New shifts in water use are a constant feature of a dynamic economy. For Texas to thrive, it needs to minimize government roadblocks to these changes and allow markets to function.
Fossil fuel use made modern living standards possible, significantly improving living conditions across the world. Fossil fuel use has freed whole populations from abject poverty.
Modifications to Texas water law in 1997 violated the rights of voluntary exchange and have prevented valuable water transfers.
The U.S. Environmental Protection Agency's proposed Clean Power Plan threatens to unravel the most competitive electric generation system in the world, found in Texas.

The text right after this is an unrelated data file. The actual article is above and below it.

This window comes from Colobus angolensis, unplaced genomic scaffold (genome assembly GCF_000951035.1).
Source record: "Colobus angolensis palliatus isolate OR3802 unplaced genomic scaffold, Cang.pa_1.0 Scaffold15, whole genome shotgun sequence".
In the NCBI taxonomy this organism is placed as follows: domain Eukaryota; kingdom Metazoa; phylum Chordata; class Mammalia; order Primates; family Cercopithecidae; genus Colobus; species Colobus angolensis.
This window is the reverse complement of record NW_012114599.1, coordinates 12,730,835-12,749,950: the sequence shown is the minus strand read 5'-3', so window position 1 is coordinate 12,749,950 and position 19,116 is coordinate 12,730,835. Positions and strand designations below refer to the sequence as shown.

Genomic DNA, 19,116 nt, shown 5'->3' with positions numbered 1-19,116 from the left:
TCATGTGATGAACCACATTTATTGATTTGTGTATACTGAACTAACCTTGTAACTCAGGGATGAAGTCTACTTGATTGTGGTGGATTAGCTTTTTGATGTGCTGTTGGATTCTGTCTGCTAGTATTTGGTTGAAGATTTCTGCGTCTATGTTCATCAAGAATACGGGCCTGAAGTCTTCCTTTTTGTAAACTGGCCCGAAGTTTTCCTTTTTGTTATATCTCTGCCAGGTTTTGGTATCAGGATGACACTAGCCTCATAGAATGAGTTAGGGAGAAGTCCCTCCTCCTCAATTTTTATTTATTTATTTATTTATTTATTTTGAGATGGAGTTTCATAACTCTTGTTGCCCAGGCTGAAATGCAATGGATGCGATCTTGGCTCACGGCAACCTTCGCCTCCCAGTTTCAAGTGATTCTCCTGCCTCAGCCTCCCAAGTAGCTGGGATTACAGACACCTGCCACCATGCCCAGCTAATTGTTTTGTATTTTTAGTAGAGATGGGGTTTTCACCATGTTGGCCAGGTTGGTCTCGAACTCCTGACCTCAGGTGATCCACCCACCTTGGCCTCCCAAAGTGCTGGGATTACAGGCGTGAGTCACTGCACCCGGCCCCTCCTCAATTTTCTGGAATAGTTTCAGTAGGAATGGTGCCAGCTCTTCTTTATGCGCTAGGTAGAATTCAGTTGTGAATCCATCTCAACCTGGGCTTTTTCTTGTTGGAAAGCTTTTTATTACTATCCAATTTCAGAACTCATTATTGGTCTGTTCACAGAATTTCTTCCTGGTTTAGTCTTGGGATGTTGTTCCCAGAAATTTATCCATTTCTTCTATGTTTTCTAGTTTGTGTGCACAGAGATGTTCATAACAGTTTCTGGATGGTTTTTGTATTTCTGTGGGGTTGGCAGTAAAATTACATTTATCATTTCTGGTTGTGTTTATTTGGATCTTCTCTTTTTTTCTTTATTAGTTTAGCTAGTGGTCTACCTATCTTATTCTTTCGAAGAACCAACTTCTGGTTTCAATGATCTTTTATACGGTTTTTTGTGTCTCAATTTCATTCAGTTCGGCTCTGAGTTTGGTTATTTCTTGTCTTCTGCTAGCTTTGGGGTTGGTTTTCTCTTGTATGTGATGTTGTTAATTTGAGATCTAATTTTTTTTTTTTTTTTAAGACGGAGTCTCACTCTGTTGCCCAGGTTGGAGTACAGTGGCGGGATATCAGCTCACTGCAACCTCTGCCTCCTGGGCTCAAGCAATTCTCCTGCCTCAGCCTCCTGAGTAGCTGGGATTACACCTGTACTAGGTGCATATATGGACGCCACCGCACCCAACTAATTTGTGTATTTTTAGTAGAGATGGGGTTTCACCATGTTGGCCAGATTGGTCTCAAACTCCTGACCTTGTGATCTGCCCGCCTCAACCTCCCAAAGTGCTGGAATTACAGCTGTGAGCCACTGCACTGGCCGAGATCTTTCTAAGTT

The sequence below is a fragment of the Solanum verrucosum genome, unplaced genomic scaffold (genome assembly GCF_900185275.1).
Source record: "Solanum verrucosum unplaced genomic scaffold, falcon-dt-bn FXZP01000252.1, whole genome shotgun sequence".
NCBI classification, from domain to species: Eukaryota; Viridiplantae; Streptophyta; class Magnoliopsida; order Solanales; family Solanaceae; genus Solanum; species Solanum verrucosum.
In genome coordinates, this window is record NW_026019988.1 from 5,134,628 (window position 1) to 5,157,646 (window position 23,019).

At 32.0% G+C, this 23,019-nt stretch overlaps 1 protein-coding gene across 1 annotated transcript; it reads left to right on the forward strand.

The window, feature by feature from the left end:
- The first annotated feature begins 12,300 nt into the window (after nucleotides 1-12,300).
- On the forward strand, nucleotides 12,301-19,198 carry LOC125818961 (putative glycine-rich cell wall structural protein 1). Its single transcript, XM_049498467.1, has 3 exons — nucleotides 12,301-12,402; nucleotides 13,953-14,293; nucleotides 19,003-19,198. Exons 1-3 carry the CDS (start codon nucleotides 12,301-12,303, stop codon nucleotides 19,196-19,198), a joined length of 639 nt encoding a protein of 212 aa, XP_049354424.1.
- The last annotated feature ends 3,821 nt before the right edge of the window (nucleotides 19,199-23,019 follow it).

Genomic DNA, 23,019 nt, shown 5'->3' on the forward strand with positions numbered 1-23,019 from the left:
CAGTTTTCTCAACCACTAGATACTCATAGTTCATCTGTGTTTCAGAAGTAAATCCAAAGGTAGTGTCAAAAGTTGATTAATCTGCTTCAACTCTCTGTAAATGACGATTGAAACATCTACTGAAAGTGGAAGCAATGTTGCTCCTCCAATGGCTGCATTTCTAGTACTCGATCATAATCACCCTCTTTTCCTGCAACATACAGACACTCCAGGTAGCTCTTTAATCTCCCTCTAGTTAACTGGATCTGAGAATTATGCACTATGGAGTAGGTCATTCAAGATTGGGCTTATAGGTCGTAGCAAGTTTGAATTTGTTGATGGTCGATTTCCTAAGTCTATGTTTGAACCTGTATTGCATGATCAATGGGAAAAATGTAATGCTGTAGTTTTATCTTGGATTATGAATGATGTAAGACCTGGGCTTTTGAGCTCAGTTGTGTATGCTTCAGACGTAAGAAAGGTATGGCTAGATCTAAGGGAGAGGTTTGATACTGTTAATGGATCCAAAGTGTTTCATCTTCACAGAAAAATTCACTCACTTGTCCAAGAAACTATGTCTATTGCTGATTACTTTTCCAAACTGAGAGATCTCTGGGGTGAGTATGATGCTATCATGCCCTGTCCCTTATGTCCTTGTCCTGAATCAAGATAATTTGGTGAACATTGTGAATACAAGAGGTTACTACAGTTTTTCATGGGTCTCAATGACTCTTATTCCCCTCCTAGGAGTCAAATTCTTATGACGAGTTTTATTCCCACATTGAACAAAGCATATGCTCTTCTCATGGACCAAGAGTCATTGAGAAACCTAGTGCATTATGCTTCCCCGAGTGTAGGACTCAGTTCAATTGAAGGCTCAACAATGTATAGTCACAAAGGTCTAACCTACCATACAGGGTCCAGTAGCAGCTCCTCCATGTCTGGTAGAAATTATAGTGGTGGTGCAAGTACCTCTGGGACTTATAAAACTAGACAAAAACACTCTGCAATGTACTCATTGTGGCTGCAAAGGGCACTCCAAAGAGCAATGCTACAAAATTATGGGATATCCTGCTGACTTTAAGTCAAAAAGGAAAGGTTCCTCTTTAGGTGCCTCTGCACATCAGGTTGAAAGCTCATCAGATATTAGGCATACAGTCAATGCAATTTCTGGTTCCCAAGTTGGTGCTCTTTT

The futility of government attempts to supplant fossil fuels is undeniable and dangerous. It threatens individual lives and economic progress.
Zoning limits property uses and distorts property markets.
In this public policy perspective, James Golsan writes that in many respects, Texas has a strong public education system.
With the 2012 ObamaCare decision in NFIB v.
The regular session of the 83rd Texas Legislature was a mixed bag for fiscal conservatives.
Ensuring an adequate water supply for Texas’ growing economy and population is vital to maintaining the long term viability of the state.